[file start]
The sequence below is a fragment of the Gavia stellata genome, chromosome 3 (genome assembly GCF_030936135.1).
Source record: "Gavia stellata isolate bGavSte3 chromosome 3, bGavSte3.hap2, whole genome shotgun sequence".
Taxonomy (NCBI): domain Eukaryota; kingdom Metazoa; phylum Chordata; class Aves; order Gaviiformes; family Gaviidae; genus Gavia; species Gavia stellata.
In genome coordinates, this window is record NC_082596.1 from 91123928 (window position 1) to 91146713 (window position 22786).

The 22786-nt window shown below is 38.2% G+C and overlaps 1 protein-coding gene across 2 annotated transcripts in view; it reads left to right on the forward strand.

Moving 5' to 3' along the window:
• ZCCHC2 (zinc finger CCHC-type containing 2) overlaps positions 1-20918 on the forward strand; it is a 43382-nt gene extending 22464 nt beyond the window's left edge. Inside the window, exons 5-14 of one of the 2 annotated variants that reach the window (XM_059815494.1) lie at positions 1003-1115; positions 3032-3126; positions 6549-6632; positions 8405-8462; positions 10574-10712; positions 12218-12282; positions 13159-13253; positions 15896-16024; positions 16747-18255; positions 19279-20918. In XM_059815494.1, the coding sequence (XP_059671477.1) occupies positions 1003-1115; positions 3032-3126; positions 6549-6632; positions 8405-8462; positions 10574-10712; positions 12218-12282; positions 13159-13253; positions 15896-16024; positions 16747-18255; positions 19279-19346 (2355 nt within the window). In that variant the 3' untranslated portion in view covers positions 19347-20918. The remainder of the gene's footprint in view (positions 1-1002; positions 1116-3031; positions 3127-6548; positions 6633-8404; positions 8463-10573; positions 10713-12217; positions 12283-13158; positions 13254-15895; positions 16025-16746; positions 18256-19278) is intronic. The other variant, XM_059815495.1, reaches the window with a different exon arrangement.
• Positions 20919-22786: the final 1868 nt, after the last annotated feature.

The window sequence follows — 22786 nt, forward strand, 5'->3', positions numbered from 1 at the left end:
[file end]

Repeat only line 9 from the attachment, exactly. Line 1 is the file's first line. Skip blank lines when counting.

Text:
The window sequence follows — 22786 nt, forward strand, 5'->3', positions numbered from 1 at the left end: